Designing a Coherent Electron Cooling System for High-Energy Hadron Colliders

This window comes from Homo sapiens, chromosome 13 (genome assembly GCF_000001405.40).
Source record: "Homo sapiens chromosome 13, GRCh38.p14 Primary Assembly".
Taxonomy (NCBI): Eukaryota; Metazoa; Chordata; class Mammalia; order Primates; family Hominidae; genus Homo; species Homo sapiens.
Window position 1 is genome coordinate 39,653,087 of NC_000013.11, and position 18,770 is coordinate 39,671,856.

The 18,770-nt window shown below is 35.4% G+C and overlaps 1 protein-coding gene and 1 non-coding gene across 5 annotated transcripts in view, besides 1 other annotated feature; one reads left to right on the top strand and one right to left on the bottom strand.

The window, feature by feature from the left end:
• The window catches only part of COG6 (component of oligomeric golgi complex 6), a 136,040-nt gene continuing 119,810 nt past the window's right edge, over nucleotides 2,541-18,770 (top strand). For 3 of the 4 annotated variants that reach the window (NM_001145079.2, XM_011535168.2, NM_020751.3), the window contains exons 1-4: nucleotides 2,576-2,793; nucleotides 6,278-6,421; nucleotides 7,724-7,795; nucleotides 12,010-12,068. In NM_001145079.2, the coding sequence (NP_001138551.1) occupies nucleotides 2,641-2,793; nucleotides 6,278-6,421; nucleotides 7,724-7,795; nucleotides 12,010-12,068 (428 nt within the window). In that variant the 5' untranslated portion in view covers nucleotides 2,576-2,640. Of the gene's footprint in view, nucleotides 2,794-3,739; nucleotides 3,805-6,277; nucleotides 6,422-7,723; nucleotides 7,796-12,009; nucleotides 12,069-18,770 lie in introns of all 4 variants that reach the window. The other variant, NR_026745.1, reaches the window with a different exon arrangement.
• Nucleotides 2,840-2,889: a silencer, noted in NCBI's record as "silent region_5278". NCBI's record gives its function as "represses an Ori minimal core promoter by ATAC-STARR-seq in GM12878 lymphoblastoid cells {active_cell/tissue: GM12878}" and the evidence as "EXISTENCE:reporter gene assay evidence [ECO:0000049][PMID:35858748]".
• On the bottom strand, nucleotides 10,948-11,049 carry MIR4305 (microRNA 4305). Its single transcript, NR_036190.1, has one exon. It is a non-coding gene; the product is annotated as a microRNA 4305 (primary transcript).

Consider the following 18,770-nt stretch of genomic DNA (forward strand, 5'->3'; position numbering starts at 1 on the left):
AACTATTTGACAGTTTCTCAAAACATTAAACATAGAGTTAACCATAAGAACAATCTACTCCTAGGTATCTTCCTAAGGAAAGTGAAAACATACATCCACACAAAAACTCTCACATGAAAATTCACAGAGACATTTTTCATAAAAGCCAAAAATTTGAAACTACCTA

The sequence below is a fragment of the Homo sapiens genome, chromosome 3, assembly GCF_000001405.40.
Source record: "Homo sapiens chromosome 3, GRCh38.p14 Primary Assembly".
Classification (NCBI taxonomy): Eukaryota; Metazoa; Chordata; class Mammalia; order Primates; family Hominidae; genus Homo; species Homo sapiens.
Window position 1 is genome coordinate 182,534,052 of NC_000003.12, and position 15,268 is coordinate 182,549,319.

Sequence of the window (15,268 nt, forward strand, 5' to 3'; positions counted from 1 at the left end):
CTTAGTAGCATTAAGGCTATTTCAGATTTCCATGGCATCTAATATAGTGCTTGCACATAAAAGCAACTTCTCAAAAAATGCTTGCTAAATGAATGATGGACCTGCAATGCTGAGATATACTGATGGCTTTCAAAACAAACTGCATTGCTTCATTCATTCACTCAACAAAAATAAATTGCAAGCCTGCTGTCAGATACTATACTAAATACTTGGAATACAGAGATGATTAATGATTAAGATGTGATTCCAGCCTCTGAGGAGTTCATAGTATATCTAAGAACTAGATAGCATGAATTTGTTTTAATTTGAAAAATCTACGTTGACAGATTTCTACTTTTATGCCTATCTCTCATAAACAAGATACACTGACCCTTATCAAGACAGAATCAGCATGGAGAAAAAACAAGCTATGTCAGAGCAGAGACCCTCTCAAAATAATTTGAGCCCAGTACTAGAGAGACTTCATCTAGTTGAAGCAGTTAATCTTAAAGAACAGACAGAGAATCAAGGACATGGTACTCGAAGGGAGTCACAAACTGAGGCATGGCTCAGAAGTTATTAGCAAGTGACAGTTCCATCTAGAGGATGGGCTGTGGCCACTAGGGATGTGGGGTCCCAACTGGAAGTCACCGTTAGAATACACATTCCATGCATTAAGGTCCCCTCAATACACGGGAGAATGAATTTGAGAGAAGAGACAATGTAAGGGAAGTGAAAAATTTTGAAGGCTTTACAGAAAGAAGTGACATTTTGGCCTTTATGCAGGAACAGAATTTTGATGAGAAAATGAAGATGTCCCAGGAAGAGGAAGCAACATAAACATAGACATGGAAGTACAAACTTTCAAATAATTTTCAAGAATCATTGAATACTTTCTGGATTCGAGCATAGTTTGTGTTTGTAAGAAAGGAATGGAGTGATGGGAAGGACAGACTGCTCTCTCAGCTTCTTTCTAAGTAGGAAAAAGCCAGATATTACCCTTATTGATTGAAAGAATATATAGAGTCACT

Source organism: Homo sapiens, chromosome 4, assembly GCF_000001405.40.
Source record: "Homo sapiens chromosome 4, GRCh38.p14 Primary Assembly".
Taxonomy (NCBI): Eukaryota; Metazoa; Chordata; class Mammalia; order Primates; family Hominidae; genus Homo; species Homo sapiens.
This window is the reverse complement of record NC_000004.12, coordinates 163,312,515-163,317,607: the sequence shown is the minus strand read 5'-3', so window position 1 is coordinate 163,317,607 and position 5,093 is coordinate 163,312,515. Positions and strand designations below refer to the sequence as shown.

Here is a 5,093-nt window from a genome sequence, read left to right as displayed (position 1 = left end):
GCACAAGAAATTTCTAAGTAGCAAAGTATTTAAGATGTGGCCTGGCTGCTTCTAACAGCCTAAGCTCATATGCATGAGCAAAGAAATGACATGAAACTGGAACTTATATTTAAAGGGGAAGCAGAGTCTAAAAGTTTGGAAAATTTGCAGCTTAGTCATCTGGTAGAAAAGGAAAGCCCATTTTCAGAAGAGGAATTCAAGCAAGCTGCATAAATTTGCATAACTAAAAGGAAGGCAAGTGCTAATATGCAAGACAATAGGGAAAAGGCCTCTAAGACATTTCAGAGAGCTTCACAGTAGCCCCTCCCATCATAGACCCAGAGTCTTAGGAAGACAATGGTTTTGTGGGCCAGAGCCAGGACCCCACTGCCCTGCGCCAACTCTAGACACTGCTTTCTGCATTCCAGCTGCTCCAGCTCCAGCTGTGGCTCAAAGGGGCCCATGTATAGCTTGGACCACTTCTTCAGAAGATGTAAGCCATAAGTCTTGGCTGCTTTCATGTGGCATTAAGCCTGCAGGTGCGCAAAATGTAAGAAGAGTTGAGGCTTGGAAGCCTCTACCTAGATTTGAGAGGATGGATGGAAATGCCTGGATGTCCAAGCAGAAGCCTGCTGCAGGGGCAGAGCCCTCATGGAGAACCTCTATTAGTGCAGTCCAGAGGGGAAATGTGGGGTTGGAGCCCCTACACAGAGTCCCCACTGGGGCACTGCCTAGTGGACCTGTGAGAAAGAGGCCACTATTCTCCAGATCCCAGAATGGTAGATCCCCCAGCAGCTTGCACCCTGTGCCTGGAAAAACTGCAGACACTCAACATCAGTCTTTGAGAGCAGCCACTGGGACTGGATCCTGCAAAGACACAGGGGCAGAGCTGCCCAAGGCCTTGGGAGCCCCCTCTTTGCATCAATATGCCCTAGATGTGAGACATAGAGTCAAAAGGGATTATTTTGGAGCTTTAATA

The electron cooler for the proposed luminosity upgrade of the Relativistic Heavy Ion Collider (RHIC) represents a significant design challenge due to the high energy of the ion beam. An exciting concept known as Â¿coherentÂ¿ electron cooling (CEC) combines the best features of electron cooling and stochastic cooling, via free-electron laser (FEL) technology, to offer the possibility of cooling high-energy hadron beams with order-of-magnitude shorter cooling times. However, the CEC concept is unproven and requires detailed simulation of its key components. In this project, the parallel VORPAL framework, which has successfully simulated the underlying physics of conventional electron cooling sections, will be used to simulate relevant aspects of the CEC concept for enhanced cooling of heavy ion beams. Phase I will involve the simulation of the Â¿modulatorÂ¿ of a CEC section, in which ions imprint a signature (i.e., wake) on the electron density and velocities. Then, linear one-dimensional FEL theory and other simplified assumptions will be used to propagate the ions and electrons to the Â¿kickerÂ¿, where an amplified and phase-shifted electron wake will be used to strongly reduce the thermal motion of the ions that originally generated the wake. Commercial Applications and other Benefits as described by the awardee: In addition to the application to the RHIC upgrade, the study should further enhance the parallel three-dimensioal VORPAL framework, which is already a successful commercial product.
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